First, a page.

Just before the DC Implosion of 1979, readers were invited to join the much-heralded DC Super-Stars Society, for which there were 12 chapters (one of which was the Legion). Each application kit consisted of the same format: four pages comprising an introductory page relating to the chapter's character(s), a quiz page, another outlining what the membership kit contained, and then  the actual application coupon, which fans had to fill in and return along with payment of $4 for each kit. 
    Promised with the packs were a DC cloth patch; a glossy DC Super-Stars Society insignia decal in color; an insignia transfer for a t-shirt; a membership certificate; a membership card; discount coupons for comics and merchandise; and best of all, a huge color poster of DC’s Super Stars. Nothing ever came of it because of the Implosion, although some members did receive the poster (which is a collectible in its own right), which depicted several Legionnaires. 
    As most fans would have actually sent in the forms, tracking down an original, unmarked and unused application kit for the Legion chapter can be a futile, frustrating exercise. 

The poster that was mailed out to a lucky few.


    In 2000, countries around the world were invited by the US Postal Service to participate in a world-wide children's stamp-design competition, named Stampin’ The Future, with the grand prize winners from each country assembling in Anaheim, California, for a special global celebration. One of the first day covers issued at the occasion featured the cover of  ADVENTURE COMICS #247, produced by BGC (Barry and Gerry Lesser Cachets).  
    It's so obscure that many stamp dealers have never heard of it.


The front and back cover of for the CD which contains the style guide.

    A style guide for the animated Legion TV series was produced by spoon+fork Studios in 2006 for DC Comics. The jam-packed CD, with a lavish booklet, contained specifics for five Legionnaires – Superman, Brainiac 5, Lightning Lad, Timber Wolf and Bouncing Boy – plus designs for banners, backgrounds, logos, fonts, turnarounds, borders, colors, and various other graphic elements.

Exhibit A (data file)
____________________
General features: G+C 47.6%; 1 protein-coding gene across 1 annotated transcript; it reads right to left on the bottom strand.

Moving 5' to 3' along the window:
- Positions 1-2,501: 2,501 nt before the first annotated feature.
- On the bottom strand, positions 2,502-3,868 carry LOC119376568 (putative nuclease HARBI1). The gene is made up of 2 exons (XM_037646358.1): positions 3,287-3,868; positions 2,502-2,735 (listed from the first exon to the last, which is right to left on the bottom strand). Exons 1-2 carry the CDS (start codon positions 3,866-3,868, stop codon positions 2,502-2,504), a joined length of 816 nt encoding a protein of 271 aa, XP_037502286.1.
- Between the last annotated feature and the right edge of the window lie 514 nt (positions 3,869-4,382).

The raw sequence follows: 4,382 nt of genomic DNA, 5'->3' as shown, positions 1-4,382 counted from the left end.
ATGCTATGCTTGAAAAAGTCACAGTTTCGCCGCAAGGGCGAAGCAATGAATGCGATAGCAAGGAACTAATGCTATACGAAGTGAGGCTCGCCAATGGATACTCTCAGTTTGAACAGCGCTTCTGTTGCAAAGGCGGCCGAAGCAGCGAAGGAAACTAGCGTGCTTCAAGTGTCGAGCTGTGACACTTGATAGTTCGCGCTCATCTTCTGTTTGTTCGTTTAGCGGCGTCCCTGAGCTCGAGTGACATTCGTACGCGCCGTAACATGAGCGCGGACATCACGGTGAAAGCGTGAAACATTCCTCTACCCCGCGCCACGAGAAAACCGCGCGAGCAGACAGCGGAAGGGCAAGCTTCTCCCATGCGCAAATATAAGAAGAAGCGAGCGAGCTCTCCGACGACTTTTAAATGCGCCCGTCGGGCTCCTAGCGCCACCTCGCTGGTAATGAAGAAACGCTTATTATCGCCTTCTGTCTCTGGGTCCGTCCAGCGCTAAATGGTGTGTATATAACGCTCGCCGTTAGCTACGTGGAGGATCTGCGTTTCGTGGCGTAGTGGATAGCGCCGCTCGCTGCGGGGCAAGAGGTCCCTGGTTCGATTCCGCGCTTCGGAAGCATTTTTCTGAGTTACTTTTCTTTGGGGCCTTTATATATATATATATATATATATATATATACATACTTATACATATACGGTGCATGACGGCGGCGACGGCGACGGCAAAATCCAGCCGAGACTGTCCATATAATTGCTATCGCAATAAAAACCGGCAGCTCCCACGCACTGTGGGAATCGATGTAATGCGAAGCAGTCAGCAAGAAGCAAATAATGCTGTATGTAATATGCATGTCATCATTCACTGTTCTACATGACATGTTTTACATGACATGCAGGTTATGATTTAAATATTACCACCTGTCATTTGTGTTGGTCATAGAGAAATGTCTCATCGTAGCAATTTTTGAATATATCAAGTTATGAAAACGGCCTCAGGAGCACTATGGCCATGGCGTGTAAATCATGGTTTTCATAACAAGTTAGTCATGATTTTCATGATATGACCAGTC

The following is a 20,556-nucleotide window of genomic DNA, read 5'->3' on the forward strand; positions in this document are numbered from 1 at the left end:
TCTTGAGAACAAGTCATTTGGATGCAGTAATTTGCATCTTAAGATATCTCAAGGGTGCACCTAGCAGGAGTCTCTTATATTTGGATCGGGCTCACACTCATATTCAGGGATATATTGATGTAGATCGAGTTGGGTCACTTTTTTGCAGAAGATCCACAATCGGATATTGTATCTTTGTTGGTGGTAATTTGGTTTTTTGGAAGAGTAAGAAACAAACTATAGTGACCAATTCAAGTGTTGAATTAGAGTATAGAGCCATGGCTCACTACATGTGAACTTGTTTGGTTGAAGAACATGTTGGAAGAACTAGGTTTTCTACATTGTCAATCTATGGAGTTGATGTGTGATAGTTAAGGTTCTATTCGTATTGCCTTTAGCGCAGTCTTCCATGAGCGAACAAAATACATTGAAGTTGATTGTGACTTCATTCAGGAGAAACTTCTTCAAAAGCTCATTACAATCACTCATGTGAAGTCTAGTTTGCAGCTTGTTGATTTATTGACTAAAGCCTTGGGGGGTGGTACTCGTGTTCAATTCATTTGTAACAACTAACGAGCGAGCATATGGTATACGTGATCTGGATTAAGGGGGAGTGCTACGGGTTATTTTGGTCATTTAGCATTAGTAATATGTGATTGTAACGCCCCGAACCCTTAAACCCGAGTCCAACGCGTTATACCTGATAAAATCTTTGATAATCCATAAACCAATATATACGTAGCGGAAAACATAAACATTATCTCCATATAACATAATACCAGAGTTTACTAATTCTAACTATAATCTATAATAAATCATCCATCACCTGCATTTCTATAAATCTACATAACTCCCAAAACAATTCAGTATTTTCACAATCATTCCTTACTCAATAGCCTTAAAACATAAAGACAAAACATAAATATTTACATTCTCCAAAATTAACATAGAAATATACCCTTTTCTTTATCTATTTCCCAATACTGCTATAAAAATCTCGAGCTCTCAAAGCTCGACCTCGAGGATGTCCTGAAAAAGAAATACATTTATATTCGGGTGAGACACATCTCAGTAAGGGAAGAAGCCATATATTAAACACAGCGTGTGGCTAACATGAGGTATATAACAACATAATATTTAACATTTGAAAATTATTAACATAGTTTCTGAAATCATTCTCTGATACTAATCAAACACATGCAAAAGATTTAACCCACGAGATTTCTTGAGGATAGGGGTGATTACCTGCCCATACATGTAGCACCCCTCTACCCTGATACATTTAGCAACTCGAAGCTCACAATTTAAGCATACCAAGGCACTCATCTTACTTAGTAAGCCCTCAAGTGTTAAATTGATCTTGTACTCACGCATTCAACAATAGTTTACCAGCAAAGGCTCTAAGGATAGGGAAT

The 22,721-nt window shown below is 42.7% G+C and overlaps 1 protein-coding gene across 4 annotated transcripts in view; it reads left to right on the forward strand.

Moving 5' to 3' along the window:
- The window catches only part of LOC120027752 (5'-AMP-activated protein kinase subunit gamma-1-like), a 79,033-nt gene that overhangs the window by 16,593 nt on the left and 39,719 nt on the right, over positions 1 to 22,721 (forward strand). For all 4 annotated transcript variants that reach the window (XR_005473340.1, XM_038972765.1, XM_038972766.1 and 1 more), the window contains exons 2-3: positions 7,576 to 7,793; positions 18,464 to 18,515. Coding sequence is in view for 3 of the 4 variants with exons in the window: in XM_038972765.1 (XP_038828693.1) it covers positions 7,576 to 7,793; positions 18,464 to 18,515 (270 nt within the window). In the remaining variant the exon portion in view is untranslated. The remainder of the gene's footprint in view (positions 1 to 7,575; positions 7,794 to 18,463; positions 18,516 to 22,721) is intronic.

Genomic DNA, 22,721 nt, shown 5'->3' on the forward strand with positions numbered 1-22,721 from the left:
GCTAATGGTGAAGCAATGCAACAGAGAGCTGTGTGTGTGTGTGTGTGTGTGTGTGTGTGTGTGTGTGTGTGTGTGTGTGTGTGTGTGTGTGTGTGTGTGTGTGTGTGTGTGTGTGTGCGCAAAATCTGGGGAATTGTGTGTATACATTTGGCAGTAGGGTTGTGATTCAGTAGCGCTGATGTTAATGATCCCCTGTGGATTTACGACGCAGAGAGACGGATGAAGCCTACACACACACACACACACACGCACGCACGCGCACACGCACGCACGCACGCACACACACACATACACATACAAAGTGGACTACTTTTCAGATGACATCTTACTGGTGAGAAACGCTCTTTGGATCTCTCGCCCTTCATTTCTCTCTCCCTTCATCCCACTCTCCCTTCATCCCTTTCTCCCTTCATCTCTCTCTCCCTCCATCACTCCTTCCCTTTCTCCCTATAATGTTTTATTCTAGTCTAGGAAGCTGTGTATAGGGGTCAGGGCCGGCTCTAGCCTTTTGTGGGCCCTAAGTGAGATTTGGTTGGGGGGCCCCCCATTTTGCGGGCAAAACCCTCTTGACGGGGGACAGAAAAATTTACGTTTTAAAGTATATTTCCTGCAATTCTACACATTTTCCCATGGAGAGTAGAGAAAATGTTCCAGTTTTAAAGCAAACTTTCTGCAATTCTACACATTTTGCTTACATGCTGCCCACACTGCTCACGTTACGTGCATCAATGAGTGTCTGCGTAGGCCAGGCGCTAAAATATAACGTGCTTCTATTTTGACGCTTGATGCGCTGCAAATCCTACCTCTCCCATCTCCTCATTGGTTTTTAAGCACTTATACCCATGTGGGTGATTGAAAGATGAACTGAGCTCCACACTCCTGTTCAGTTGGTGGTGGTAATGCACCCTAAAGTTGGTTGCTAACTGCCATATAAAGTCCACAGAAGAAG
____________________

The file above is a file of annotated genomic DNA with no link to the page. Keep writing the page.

Most of the art for the guide was created by the legendary Mike Zeck, with other art contributed by Lynell Hakim Forestall. 
    You can see more of the contents here.

The CD and booklet that accompanies the style guide, which folds out.


    To promote the debut of the animated Legion series in 2006, a press kit was issued to the media, which included an interactive CD-ROM and a DVD, an information booklet, and a t-shirt compressed into the shape of the show's logo. The goodies were packed inside a handsome box within a transparent slipcase engraved with the logo. This is a really cool collector's item and will be worth the trouble to hunt down, but to my mind it remains the most difficult Legion-related collectible to obtain, particularly one in top condition and with all the contents still inside the box.

Inside the box. The DVD and CD are kept in the slipcase at the top, and the logo-shaped notebook-style package features bios, designs and information on the characters and creators. Beneath this is a shirt with the show's logo.

The menu from the interactive CD-ROM.

You can see more of the contents in this video.

Honorable mentions:

If you collect WHITMAN editions, then you'll know that the holy grail of the Legion comics is SUPERBOY AND THE LEGION #264. Not only is it the scarcest Whitman Legion book, it's also one of the hardest to find of all Whitmans, with less than 100 estimated to have been printed.